Romney’s original painting, appropriately enough, is now in the RSC’s collection at Stratford, where the myth-making tradition to which it belongs would persist for some years yet. In the 1830s a club called the Mulberry gathered annually to celebrate Shakespeare’s birthday, drinking toasts and reciting literary productions written for the occasion in a distinctly Pickwickian manner. Its members included William Godwin junior, son of the political philosopher by his second wife, whose account of the origins of Shakespeare’s genius, a poem called ‘Olympian Mulberry Leaves; or, The Offerings of the Gods to Shakespear’, is every bit as Gothic as anything written by his half-sister, Mary Shelley. The key divinity here is once more Nature, though this time the goddess has been fitted with a biomechanical device to make Shakespeare’s access to unmediated truth especially convenient:
‘Nought now remains,’ she cried, ‘to grace my son,
Save that which I, his mother, must put on: –
Behold, ye Gods!’ – As thus she spoke, she threw
Her vesture open, & disclosed to view
A chrystal mirror leading to her heart: –
‘’Tis here my Shakespear now shall learn his part …
And like the bird who feeds her youngling nest
With mother’s blood extracted from her breast,
So I my Shakespear’s soul instil with food,
In Nature’s heart of hearts profound imbued.’
Other club members preferred less gruesome explanations for the playwright’s brilliance. Robert Folkestone Williams, later to write a trilogy of biographical novels about Shakespeare – Shakespeare and His Friends, The Youth of Shakespeare and The Secret Passion – reverts to a less elaborate version of the Ovid-goes-to-Stratford manner in ‘A Hymn to Shakespeare, Volunteered at the Shakespeare Anniversary. April 1832’. Perhaps Shakespeare’s divine literary gifts were indeed hereditary, but not on Mother Nature’s side. Wasn’t it likelier that the god Apollo had sex with Mary Shakespeare née Arden?
How know we not by Avon’s waters bright
Thy mother, full of woman’s dazzling charms,
Once held the God of Melody and Light,
Within her arms
And thou inheritest the sacred fire
Of thine immortal sire?
In the end, though, Williams adopts a less pagan hypothesis, one more compatible with the revealed truths of the Christian religion: Shakespeare, he concludes, must have been the offspring of one of those angels who took up with the daughters of men.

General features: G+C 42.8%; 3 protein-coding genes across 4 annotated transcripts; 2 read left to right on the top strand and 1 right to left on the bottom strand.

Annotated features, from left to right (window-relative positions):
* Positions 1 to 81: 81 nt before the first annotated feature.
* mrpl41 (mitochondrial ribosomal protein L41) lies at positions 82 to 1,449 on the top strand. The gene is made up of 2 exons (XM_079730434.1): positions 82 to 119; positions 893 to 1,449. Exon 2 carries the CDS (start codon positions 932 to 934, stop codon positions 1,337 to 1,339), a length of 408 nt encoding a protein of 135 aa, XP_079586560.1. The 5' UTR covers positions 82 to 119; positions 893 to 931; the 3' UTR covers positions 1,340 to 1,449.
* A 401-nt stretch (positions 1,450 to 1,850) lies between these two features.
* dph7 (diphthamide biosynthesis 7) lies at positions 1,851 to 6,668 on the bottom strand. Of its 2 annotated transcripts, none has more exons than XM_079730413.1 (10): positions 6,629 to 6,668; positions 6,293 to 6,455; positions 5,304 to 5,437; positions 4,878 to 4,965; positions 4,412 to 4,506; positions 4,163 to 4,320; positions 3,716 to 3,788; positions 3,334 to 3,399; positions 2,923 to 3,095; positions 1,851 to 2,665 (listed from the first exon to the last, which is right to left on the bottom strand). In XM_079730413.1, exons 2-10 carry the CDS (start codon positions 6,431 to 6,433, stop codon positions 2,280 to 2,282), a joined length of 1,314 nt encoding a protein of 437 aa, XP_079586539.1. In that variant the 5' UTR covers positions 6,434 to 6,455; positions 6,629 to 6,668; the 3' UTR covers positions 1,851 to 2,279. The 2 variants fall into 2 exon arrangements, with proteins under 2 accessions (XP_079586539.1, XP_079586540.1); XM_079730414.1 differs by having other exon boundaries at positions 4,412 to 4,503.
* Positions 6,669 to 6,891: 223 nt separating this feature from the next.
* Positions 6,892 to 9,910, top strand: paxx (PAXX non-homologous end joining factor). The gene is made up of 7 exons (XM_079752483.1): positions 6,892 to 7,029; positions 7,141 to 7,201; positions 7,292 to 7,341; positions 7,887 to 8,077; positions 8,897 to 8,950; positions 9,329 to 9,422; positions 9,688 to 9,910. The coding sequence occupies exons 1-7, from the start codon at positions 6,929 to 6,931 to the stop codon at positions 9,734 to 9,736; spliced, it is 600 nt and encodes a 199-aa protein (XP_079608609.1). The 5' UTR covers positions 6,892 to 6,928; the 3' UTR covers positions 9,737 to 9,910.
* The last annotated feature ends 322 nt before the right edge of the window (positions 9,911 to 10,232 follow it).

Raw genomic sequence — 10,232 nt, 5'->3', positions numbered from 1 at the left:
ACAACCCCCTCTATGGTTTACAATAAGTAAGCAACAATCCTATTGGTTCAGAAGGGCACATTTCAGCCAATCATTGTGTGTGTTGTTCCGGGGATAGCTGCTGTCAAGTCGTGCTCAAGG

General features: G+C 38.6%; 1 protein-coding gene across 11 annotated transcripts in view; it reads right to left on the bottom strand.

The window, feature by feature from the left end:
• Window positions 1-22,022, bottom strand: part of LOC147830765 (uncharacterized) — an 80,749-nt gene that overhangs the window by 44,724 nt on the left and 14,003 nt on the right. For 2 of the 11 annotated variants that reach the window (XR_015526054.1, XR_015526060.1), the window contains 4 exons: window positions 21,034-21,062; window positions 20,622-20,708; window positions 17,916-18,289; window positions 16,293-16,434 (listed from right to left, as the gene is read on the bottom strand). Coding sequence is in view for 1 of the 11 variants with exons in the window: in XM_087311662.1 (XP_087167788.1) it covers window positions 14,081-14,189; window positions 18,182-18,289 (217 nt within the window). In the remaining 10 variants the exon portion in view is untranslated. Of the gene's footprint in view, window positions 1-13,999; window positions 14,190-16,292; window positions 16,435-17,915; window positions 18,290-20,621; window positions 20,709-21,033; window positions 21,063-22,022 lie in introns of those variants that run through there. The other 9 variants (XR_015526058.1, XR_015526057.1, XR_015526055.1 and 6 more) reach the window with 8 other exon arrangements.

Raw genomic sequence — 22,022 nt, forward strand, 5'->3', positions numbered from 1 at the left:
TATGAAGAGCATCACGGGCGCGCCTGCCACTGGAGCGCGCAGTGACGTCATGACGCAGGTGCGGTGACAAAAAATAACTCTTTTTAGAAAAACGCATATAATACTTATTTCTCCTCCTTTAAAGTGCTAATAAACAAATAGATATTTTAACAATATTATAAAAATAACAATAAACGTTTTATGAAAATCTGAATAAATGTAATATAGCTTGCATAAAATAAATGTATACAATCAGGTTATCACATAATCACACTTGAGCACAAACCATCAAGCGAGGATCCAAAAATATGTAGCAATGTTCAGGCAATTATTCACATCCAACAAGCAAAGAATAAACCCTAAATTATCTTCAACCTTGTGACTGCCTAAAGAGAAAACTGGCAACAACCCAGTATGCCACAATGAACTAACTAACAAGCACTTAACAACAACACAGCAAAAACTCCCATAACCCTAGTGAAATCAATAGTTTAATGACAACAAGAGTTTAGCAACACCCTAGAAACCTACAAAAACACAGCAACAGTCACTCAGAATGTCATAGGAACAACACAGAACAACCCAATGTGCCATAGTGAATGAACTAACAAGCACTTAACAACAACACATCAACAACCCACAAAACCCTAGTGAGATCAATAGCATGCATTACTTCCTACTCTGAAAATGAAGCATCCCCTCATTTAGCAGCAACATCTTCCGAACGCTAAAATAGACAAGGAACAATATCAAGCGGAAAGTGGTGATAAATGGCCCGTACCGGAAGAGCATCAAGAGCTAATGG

How seriously did any of these writers take their different myths about the nature and sources of Shakespeare’s talent? By the time of the Mulberry Club the tradition is clearly on the point of drowning in its own whimsy, but from Warton onwards – who pointedly contrasts his pastorally nurtured Shakespeare with the educated neoclassicist Addison – it is evident that imagining Shakespeare as a divinely sired or just divinely spoiled Warwickshire infant is one way of understanding his genius as irreducibly national. The word ‘native’, which in Milton’s poem means something like ‘innate’, has by the time of the pub sign come to mean ‘indigenously English’: according to all these examples, Shakespeare was great because he was a true untaught son of the soil of the motherland who had direct access to provincial English reality. Far from having been shaped by the European humanist tradition, he was unspoiled by foreign book-learning; thanks to Nature’s presence in his infancy, his divine gifts were latently present before he even saw the Latin textbooks at the local grammar school. The gods self-evidently favoured the Midlands, and hence, as Garrick put it in another song at his 1769 jubilee,
Our Shakespeare compared to is no man,
No Frenchman, nor Grecian, nor Roman;
Their swans are all geese to the Avon’s sweet swan,
And the man of all men was a Warwickshire man …
Warwickshire Will! Matchless still! The Will
of all Wills was a Warwickshire Will.
Appropriately, this was later adopted as the marching song of the Royal Warwickshire Regiment, and British military force legitimised by the personal interest taken by Nature and/or Fancy in Stratford-upon-Avon’s most famous son.